The article below concerns a case where a law firm refused to renounce their role as Executors to an apparently straightforward (but not insignificant) estate. A hefty legal bill of £25,000 was racked up in the subsequent litigation, which serves as a warning to firms to carefully consider their stance in cases such as these.
However, as a solicitor in the Dispute Resolution team, I frequently see the flip side of Testators not having appointed a professional Executor. Cases where there are warring siblings with poor relationships, several siblings all wanting control, or a reluctant Executor who fails to properly administer the estate. Dealing with these disputes costs thousands, and it would have been more proportionate (and far less strained) for a professional Executor to have administered.
It is the duty of the will writer to explore the family relationships and ensure that the proposed appointment is not likely to cause friction and an expensive dispute after the client has died.
Hedges can help with this, and provide experienced considered advice relating to wills and estate planning/administration. If the worst happens and you have a dispute on your hands then do contact us.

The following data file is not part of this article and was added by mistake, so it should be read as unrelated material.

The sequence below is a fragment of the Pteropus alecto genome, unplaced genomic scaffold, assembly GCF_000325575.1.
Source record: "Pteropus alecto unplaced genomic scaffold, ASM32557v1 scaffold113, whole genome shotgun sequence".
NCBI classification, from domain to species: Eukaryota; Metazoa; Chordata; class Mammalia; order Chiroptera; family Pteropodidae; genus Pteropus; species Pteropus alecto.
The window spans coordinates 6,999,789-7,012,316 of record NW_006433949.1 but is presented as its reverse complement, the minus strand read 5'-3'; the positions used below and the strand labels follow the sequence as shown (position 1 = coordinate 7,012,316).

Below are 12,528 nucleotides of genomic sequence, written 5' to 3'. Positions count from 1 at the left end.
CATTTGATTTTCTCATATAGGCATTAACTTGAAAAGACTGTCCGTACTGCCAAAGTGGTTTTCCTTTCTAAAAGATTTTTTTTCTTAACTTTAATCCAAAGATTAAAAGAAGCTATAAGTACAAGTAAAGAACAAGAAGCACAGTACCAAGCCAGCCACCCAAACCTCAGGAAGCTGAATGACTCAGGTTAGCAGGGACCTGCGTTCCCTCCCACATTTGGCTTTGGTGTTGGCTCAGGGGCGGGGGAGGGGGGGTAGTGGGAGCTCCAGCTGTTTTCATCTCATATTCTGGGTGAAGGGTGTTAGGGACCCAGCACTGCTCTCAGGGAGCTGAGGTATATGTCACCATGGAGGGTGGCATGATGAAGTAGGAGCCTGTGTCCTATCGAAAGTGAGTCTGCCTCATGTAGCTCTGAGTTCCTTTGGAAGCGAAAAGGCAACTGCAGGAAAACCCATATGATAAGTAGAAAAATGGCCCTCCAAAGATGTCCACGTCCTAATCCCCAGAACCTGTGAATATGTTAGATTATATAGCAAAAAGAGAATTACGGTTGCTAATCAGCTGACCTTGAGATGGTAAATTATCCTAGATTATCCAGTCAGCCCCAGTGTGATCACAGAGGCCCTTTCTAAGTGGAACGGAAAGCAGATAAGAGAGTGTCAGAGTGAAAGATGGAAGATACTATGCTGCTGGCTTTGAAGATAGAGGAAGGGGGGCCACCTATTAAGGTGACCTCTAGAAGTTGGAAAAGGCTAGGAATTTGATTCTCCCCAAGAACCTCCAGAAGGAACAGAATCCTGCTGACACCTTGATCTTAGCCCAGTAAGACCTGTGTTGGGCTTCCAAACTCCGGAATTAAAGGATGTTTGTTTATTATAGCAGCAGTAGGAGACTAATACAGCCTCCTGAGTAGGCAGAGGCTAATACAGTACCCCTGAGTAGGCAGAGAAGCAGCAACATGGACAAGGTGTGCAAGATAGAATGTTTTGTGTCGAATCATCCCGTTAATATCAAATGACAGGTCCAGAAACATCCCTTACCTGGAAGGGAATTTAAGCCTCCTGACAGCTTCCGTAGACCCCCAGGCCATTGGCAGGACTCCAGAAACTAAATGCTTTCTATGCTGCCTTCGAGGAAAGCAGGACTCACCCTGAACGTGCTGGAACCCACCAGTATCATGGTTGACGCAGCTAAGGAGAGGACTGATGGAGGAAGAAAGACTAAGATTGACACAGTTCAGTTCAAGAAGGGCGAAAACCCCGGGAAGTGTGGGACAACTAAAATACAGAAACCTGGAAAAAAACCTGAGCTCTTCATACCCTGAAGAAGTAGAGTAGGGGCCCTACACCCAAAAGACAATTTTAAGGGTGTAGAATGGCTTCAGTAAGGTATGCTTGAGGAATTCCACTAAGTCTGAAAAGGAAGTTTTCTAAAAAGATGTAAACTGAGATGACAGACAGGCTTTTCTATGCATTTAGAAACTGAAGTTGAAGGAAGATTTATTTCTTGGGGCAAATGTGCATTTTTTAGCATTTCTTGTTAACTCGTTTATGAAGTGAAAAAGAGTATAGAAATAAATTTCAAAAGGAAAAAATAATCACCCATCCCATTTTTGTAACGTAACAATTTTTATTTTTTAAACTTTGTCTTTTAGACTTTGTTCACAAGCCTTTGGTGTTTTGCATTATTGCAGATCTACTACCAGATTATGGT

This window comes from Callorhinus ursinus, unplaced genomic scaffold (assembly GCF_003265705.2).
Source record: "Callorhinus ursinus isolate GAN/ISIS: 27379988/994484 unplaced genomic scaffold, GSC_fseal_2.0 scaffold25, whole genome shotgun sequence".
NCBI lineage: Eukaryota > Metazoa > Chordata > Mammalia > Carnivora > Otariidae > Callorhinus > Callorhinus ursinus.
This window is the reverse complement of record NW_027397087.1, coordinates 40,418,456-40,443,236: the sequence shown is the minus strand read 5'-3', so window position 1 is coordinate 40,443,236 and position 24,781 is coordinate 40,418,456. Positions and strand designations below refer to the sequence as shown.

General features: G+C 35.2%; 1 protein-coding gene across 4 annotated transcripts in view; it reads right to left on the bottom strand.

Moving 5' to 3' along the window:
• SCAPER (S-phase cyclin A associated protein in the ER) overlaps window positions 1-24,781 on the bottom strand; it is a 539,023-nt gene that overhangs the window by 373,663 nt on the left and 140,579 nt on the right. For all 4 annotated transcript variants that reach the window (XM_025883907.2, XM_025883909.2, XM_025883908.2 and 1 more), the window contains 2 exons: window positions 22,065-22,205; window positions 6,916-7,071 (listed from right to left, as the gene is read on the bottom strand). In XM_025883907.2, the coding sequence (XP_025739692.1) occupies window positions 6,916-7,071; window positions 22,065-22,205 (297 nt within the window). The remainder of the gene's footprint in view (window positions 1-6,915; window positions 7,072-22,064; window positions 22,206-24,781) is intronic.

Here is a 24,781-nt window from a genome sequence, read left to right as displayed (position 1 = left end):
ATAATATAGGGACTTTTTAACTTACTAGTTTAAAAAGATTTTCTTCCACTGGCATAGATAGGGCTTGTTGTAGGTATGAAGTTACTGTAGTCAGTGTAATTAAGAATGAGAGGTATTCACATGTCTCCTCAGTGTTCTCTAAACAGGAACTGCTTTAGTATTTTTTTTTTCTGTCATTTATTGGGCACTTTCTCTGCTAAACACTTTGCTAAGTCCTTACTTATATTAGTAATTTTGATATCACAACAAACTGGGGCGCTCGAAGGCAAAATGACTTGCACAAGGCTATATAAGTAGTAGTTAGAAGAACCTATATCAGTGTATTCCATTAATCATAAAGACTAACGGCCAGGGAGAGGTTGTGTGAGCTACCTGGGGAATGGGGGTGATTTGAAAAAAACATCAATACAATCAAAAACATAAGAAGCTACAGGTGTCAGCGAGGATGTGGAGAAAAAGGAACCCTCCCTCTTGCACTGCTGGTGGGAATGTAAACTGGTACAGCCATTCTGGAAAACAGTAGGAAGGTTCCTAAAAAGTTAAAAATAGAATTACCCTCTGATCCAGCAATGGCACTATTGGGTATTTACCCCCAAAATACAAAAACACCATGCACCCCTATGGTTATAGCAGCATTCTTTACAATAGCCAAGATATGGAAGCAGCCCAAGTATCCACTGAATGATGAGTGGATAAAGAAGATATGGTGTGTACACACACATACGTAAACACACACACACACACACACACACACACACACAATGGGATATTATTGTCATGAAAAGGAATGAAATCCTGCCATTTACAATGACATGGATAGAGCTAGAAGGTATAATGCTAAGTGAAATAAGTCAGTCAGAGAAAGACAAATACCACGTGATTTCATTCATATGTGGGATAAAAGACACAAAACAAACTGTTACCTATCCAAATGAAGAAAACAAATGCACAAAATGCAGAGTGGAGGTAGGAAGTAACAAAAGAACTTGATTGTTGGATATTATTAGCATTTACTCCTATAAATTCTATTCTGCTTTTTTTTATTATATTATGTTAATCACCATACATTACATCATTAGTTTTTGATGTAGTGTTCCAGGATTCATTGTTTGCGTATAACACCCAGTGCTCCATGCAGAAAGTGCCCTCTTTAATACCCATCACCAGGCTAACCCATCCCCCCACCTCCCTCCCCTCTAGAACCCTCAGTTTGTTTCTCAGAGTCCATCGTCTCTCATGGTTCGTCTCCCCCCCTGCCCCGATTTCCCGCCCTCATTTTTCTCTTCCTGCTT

Firms that refuse to step down as executor could face high legal costs A case that recently reached the High Court has highlighted risks and high costs that can be faced by firms refusing to step down as executor. In the case of WAG Davidson & Co, the deceased left an estate including a property to her grandson and an amount of £832,000 to her daughter. The firm WAG Davidson & Co had been appointed as executor, but the deceased’s daughter asked the firm to step down as executor as she felt that the administration was straightforward and preferred to administrate it herself. Wag Davidson consequently refused to step down, and the case went to court for the deceased’s daughter to have the firm removed as executor.